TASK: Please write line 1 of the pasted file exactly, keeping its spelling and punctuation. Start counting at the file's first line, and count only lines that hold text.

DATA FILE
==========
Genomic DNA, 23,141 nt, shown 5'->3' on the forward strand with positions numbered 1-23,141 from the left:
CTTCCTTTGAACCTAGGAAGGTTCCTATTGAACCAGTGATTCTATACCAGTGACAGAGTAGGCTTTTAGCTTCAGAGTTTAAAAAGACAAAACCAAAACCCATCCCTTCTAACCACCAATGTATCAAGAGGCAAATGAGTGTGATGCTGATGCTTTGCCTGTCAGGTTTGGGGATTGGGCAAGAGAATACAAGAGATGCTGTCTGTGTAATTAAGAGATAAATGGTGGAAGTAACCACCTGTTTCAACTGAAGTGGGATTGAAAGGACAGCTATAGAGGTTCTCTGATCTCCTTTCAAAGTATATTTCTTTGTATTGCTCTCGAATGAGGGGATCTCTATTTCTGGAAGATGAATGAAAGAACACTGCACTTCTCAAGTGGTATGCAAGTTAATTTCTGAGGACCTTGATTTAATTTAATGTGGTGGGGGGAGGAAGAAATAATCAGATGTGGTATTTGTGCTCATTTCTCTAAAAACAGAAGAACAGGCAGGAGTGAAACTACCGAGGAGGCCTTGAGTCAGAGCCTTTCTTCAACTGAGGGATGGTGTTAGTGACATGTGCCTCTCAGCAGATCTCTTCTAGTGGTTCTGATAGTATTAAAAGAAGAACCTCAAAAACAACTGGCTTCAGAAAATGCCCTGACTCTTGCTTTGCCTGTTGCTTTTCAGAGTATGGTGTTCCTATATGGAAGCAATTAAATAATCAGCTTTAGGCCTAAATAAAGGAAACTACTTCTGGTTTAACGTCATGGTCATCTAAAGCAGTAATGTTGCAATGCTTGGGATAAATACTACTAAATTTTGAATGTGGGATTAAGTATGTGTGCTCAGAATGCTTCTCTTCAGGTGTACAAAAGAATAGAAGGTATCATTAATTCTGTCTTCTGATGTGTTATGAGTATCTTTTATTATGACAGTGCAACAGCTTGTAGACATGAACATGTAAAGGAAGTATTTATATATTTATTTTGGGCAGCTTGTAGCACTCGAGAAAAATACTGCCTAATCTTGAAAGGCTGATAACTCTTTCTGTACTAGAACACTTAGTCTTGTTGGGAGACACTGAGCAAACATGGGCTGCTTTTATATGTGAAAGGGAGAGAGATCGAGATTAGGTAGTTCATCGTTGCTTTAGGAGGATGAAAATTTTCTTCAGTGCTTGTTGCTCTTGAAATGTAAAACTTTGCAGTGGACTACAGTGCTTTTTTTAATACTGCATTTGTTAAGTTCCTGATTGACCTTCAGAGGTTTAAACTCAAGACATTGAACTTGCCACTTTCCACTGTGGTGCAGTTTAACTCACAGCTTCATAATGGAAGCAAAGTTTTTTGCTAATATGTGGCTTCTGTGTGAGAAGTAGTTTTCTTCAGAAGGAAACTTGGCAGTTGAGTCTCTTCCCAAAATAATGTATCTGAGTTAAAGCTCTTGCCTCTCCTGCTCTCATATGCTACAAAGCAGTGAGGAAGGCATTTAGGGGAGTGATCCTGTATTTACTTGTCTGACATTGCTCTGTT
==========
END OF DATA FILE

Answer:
Genomic DNA, 23,141 nt, shown 5'->3' on the forward strand with positions numbered 1-23,141 from the left: